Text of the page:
Cargowire Ramblings http://cargowire.net Ramblings From Craig Mon, 11 Jul 2011 20:00:00 GMT http://cargowire.net en re:develop 2016 http://cargowire.net/blog/redevelop2016 http://cargowire.net/blog/redevelop2016 Craig Fri, 14 Oct 2016 22:00:00 GMT Conference at the beach!<p>Having not made the trip down to Bournemouth for re:develop 1 or 2 it was great to be in attendance for it's third incarnation.</p><p>A single track, relatively economical conference re:develop is ideal for digital pro's or students to self fund or wrangle a bit of budget out of their line managers. (also... by God were we well fed; high quality breakfast, lunch and dinner all provided as part of the entrance). Anyways on with the talks...</p><p>A great way to start the day. Roo was articulate and knowledgeable as he relayed his lessons learned while working as part of GDS. A transformative organisation within the UK Government that pushed hard for both agile development, user focus and the employment of small scale suppliers in place of gargantuan contracts with blue chip consultancies (you may remember a consolidation and redesign under gov.uk that felt like it employed half the community active web dev's in the country a few years back).</p><p>The big takeaways here were the value in getting to meet and work directly with users ('Starting with User needs'), presenting them with early prototypes as soon as possible ('Show the thing') and using physical wallboards for team communication ('Walls are important').</p><p>The use of 'analog' wall boards was one of the more contentious points. Questions were raised with regard to their effectiveness when working with remote teams. Though Luke (the MC) referenced the 3M Post-it app as a potential solution there did seem to be a certain degree of skepticism in the room regarding their universal benefit for managing projects. Tangible, physical representations of information can be a benefit though the Dootrix contingent felt that it may be best suited to workshops / specific discursive tasks rather than a continual project management tool in this era of home working etc.</p><p>Roo ended with some great advice. 'Act like you have permission', don't wait for leadership from above, make changes, make a difference - no matter how small (there were a couple of fun anecdotes here regarding Milk protectinism in shared fridges and the 'grass roots' creation of the excellent Tampon Club).</p><p>An interesting talk, that had Kev chuckling long with a knowing smile or two.</p><p>Elizabeth did a great job of highlighting the tension points between 'the business' and 'developers' in relation to satisfying a business/customer need quickly vs engineering good quality code. Anyone working within software will be more than acquainted with scenarios whereby a 'prototype' ends up going live, where there is no time made to go back and 'refactor' or where refactoring is seen as 'writing the code twice'. From the business side of course there is the frustration with developers wanting to 'craft' when what the business needs is a demo, or a quick feedback cycle on an idea.</p><p>Coincidently this tied in quite well with some internal discussions Dootrix have been having with regard to how best to communicate the non-functional aims of a project and/or a client/agency relationship. Elizabeth spoke often of the entire team being aware of the 'business context' and this is undoubtedly important in keeping everyone on the same page so as to lessen or adjust processes and approach appropriately.</p><p>Book recommendation: Lean UX</p><p>I'll be honest this is one of the talks that I took less away from but that may be due to the fact that Dootrix have a longstanding admiration for the benefits of code reviews. I've written reasonably extensively on this in the past... and so I'll refer you there instead of going too far into it. However it was clear through the discussions in the room and twitter that some organisations are still not great at peer review.</p><p>The key tips are: Don't make it personal, be thorough, be consistent, be positive.</p><p>Probably one of my favourite talks of the day Melinda spoke eloquently on her experiences with developer evangelism. Her reframing of the role as 'Employee Evangelism' had the subtle but important effect of widening the scope of responsibility - from focusing on engaging with external developers to promoting your employees. Knowing this will have not just the same but increased benefits both to your potential customers/employees but also your current team.</p><p>Some excellent tips for encouraging colleagues to put themselves out there (as writers, speakers, trainers) included introducing lightning talks, lunch hour learning, an internal blog (as a means to building up to public blogging), pair and group written public blogs, but also simply helping colleagues to work through their concerns/fears with writing or speaking publicly. The great thing about all of these approaches are they can be implemented immediately at your own organisation, with little to no cost or disruption.</p><p>Melinda strongly recommended reading 'Mindset: How You Can Fulfil Your Potential' to learn how to break out of a fixed mindset. In a growth mindset we strive to develop our basic abilities rather than assuming they are static and limiting.</p><p>Ruth's whistle stop tour of the MIDI, Audio and many other web api's was choc full of demo's and exciting hardware (who doesn't want one of these).</p><p>To me this was yet another reminder that the web is now a platform that can do virtually anything. With just JS and a modern web browser we can manipulate video, audio, read data from a mic or webcam, draw 2d, draw 3d, integrate with GPS and a variety of other sensors and IO devices. To do this in C++, JAVA, C# or other traditional development platforms would require numerous libraries, dependencies and all kinds of wrangling.</p><p>This makes the web brilliant as a developer playground or learning tool and shows us just how much we can do on mobile without needing to go native.</p><p>A lesson in managing large scale web design via a living design system (style guides, design language). Thinking of it as making your own client or project specific Bootstrap can be a good shorthand.</p><p>Stu also pointed us towards Fractal a useful looking tool for presenting and exploring a design system.</p><p>What I took away from this talk, is that Service Workers are great but that I can't use them yet (due to iOS Safari 'considering' the spec rather than implementing it).</p><p>That may be unfair. However Service workers (a technology that assists in 'installing' a web app, allowing it to work offline and treat the network as an optional enhancement) do look like a great step forward, alongside the sorts of api's discussed by Ruth, in reducing the requirement/need for native app development.</p><p>One of the more technical heavy talks on the agenda Paul did a thorough job of breaking down the issues surrounding moving to a cloud based approach to development and deployment. Many of us are still living in a world where we deploy a single application to a single box (or VM).</p><p>A shift to cloud services may not only force code to be 'horizontal scaling friendly' but also raises questions around access/identity management, encryption (particularly if the original monolith was on a private server and is now going on to the public cloud such as amazon or azure), logging, disk io...</p><p>These kinds of problems highlight how developers now are expected to know such a wide range of technologies and techniques from the languages and frameworks they use to IaaS, PaaS, REST, deployment automation.</p><p>As is often the case on conference agendas the final talk aims to liven and lighten the mood leaving us on a high. Matt struck a good balance between humour and insight as he likened and highlighted the similarities between parenthood and being a developer.</p><p>This included reference to asking questions, not accepting that something can't be done, not getting attached to ideas, accepting failure.</p><p>...Oh and he also blew our minds by pointing out that 'listen' shares the same letters as 'silent' I know... that definitely means something.</p> Having not made the trip down to Bournemouth for re:develop 1 or 2 it was great to be in attendance for it's third incarnation.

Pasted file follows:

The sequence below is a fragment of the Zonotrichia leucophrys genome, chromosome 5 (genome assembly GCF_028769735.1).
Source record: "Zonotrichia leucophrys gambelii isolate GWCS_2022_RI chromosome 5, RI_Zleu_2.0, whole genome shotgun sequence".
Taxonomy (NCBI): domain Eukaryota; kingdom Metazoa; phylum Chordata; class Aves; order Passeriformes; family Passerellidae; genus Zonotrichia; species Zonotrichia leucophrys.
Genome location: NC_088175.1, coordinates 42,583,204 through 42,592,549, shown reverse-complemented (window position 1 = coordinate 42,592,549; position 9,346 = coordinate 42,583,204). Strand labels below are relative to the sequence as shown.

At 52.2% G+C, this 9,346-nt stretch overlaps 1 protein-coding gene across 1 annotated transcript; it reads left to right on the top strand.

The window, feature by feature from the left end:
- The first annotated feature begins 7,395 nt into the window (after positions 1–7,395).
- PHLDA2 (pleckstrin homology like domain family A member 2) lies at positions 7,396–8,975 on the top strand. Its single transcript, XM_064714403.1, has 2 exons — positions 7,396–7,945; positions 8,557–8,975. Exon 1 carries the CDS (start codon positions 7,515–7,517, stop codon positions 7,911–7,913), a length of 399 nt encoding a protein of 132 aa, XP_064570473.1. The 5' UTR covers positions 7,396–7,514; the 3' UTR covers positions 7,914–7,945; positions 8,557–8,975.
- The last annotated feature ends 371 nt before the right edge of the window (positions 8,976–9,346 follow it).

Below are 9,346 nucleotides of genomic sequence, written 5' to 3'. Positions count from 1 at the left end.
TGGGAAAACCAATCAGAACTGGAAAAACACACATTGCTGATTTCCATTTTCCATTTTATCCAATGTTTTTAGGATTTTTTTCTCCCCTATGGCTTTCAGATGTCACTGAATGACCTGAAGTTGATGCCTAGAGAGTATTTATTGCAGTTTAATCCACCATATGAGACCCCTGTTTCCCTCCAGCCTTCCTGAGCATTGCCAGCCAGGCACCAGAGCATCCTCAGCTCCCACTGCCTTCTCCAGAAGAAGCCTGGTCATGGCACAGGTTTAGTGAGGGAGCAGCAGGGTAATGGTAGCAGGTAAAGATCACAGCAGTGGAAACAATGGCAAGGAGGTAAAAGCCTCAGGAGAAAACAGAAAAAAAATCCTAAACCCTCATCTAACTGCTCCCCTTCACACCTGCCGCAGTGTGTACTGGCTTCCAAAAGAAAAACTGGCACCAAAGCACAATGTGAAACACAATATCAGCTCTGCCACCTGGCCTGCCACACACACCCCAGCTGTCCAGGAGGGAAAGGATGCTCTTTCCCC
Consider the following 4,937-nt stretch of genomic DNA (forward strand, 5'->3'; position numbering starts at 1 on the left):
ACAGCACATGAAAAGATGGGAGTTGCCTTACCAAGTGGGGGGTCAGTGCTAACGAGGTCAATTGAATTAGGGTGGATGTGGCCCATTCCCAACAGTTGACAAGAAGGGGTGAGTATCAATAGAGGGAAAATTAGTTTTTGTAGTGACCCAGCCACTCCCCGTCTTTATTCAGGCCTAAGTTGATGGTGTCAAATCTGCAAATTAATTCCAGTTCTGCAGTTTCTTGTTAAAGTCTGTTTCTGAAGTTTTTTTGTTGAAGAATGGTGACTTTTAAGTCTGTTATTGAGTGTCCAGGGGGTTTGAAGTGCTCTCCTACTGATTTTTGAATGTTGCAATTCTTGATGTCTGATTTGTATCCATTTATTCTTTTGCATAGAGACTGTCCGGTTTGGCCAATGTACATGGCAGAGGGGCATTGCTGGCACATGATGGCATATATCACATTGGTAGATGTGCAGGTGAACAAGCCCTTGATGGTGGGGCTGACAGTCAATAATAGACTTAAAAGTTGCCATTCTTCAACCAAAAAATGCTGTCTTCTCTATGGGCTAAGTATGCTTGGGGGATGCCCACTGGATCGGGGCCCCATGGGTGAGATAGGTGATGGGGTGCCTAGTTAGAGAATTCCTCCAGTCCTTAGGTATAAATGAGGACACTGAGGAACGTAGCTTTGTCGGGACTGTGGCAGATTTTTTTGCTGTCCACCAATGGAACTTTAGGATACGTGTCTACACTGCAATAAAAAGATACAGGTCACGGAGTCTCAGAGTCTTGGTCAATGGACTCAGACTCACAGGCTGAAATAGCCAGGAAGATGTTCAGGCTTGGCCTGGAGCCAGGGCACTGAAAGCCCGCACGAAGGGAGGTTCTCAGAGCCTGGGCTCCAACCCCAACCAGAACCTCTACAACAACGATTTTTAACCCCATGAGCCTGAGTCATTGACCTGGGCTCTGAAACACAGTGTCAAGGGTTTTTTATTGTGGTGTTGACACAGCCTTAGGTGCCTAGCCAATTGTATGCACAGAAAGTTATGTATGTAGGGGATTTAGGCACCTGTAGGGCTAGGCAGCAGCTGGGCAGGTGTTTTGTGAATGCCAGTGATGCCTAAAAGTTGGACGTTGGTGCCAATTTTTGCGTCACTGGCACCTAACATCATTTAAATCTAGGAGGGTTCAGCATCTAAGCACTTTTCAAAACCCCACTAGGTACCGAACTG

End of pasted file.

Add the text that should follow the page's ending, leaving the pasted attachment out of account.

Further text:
A single track, relatively economical conference re:develop is ideal for digital pro's or students to self fund or wrangle a bit of budget out of their line managers. (also... by God were we well fed; high quality breakfast, lunch and dinner all provided as part of the entrance). Anyways on with the talks...